Posts Tagged public policy
Review of Peter A. Ubel (2009) Free Market Madness: Why human nature is at odds with economics – and why it matters. Harvard Business Press, ISBN:9781422126097
Despite the title, this book sings the praises of the free market. However, it soundly debunks a libertarian free-market fundamentalism that draws its legitimacy from the rational-choice assumptions of economics.
The author is a medical doctor and decision scientist, not to mention an accessible writer. The book is based on many important scientific studies, including the author’s own research, so there’s a high fact-to-opinion ratio. In his medical work, Ubel sees first-hand the obesity crisis, the stressful conditions in which we make medical decisions and the inefficiency of a market medical system. This in turn shows the danger of believing that people always make decisions in their own best interest. Read the rest of this entry »
Review of Dan Ariely (2008) Predictably Irrational: The hidden forces that shape our decisions Harper Collins. ISBN: 978-0-00-725-652-5
This is a gem of a book: short, engagingly-written and connected both to the science and the policy implications. Ariely is a seasoned bias researcher (he sees himself as a behavioural economist rather than a psychologist) and this book runs through many of the experiments he has been involved in, as well as related research.
Unlike other introductions to bias, such as Sutherland’s Irrationality or Fine’s A Mind of Its Own, this is not a systematic review of different classes of bias but one person’s perspective on some experiments and their implications.
The main thrust of the book, as suggested by the title, is the economist’s idea of rational choice does not describe how we actually behave, because we are irrational in predictable ways (or, as I prefer to call it, biased). I was particularly interested in his attack on supply and demand curves, those central pillars of introductory economics. In place of the economic constructs, you can learn a set of ideas from psychology (e.g. contrast effects; arbitrary coherence; anchoring; “hot state” decisions) which more reliably fit how people behave.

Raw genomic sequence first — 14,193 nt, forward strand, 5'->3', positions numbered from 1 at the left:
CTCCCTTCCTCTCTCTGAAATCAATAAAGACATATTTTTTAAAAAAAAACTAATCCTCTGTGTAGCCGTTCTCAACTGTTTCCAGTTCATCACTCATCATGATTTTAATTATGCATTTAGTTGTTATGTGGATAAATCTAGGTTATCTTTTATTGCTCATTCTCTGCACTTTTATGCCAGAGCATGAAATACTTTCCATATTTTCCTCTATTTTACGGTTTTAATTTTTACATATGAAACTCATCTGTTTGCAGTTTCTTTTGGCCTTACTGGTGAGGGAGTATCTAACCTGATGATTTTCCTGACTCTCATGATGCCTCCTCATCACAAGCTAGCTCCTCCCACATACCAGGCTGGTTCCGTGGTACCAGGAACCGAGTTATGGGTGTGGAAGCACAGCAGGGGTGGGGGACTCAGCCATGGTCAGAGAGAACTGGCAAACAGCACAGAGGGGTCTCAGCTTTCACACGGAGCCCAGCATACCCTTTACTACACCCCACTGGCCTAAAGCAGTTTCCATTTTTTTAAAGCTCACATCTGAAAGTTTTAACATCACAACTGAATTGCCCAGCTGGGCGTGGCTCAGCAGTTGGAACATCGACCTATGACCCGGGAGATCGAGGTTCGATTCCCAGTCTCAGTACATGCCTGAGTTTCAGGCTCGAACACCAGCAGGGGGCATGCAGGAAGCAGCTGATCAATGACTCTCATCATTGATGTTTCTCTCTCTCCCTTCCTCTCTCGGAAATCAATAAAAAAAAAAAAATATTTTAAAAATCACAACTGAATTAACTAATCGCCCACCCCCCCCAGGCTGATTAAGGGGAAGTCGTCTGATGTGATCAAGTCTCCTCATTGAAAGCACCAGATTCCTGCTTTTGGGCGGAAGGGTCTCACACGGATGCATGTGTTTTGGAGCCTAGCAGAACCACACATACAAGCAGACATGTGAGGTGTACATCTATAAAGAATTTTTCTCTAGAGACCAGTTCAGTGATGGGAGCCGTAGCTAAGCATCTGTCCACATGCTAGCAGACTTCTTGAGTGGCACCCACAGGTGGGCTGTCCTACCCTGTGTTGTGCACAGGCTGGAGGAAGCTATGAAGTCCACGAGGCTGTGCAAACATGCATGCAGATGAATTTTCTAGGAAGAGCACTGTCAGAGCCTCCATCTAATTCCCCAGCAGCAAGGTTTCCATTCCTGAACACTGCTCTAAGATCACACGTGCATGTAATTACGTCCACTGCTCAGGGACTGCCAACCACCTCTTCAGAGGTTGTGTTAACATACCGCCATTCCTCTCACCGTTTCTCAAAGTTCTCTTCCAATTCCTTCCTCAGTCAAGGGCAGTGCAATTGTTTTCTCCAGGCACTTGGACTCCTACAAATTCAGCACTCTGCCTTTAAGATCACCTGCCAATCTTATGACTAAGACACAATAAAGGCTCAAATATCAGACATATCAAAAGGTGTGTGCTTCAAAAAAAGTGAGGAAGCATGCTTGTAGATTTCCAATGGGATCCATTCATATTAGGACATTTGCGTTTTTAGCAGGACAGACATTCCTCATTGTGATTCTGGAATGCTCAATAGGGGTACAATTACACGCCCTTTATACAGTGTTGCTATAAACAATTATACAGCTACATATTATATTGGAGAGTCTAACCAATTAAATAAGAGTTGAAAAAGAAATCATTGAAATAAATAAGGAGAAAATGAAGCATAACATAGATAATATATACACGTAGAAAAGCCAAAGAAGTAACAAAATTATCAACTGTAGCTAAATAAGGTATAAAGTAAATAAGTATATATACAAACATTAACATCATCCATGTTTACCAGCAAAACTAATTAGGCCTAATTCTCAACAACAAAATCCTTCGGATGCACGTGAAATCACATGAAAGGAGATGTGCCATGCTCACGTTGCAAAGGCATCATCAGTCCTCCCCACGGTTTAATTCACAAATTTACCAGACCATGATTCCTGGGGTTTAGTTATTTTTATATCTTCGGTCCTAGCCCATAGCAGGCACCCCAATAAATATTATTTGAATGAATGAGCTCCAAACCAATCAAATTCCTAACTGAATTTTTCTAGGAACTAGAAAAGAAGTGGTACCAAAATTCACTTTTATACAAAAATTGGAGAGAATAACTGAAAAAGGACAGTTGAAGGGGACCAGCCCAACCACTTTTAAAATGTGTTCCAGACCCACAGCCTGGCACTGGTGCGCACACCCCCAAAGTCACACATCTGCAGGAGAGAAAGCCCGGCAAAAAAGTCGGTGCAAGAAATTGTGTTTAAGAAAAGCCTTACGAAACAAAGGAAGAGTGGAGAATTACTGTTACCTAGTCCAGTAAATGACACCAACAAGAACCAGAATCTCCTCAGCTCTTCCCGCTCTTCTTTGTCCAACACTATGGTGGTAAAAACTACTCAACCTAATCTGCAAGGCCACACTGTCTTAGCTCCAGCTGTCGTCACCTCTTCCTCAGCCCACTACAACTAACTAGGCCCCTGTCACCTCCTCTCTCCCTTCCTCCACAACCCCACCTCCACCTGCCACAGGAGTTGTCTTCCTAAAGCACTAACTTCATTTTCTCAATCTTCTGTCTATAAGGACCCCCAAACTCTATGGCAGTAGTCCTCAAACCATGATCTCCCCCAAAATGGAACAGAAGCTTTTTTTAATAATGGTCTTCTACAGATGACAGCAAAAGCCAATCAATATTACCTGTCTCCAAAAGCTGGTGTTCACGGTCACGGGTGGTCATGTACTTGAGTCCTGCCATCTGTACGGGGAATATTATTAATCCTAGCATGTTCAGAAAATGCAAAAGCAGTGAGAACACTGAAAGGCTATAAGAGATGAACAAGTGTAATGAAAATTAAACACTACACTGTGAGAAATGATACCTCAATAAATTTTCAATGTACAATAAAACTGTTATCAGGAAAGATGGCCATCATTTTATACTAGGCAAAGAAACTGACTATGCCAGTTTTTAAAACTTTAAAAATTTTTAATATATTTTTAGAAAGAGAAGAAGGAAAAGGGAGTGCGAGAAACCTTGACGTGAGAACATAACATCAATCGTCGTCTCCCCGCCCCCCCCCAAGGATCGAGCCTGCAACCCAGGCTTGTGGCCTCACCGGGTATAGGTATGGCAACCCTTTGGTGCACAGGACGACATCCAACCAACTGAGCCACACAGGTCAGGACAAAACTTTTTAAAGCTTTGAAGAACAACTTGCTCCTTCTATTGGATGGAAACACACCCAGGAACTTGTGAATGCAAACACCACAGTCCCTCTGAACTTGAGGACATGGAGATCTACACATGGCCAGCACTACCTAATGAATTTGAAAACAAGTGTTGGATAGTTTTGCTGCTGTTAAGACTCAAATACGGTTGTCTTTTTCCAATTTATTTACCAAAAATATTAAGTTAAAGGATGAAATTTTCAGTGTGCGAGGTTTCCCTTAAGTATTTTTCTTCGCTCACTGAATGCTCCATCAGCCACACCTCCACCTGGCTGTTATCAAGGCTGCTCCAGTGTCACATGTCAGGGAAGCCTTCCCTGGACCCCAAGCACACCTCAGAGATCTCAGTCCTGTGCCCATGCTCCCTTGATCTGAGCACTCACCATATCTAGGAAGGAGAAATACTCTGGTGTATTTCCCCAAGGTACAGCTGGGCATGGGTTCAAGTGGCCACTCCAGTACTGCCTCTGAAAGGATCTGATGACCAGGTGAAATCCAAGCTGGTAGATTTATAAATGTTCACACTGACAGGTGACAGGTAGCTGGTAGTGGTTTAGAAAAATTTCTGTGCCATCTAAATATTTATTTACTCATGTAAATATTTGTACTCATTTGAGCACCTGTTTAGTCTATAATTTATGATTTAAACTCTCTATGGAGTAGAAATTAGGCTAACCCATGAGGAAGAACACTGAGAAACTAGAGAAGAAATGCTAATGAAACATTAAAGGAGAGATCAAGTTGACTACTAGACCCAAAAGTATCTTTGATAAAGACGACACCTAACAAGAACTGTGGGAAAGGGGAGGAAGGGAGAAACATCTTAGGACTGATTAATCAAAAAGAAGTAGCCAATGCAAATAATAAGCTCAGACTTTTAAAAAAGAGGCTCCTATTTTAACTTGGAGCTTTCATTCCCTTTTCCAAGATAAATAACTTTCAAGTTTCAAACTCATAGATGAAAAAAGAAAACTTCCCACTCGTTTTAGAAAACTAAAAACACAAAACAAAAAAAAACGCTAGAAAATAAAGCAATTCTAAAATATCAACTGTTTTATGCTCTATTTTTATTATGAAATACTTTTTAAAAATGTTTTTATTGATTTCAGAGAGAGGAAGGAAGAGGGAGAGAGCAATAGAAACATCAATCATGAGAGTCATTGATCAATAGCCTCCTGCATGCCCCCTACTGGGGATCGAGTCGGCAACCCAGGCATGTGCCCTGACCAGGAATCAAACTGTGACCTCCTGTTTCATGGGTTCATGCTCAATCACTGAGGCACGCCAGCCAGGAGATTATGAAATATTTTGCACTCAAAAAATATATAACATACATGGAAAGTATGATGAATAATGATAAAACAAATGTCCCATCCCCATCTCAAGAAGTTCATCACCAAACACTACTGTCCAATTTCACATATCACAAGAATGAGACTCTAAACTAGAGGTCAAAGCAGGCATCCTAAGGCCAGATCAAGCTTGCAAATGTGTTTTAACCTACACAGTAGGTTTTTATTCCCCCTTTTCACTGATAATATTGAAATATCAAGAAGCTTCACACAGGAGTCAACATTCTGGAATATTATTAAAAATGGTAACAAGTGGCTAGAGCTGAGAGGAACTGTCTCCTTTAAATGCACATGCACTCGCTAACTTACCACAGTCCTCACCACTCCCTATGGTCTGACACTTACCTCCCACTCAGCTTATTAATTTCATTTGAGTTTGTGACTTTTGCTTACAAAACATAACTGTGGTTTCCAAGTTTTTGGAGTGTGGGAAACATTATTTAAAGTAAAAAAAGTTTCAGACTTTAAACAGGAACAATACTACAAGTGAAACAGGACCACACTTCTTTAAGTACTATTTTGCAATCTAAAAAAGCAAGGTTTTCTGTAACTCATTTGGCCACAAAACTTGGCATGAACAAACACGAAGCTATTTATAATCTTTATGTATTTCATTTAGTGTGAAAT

The undermining of homo economicus has a number of implications for how we can live better and happier lives: we cannot leave it to the free market to fix things; we can achieve more by voluntarily restricting our choices; we need to self-police our selves to counter our tendency to rationalise immoral behaviour.
Ariely’s personality comes through as warm, humane and humourous, clearly concerned about the effects of irrational (or immoral choices but optimistic that by being aware of bias we can compensate for it.
I recommend anyone interested in the topic of bias taking this on a long train ride, and taking a lot longer to think about the implications.
My detailed notes on the book: not a substitute for reading it yourself.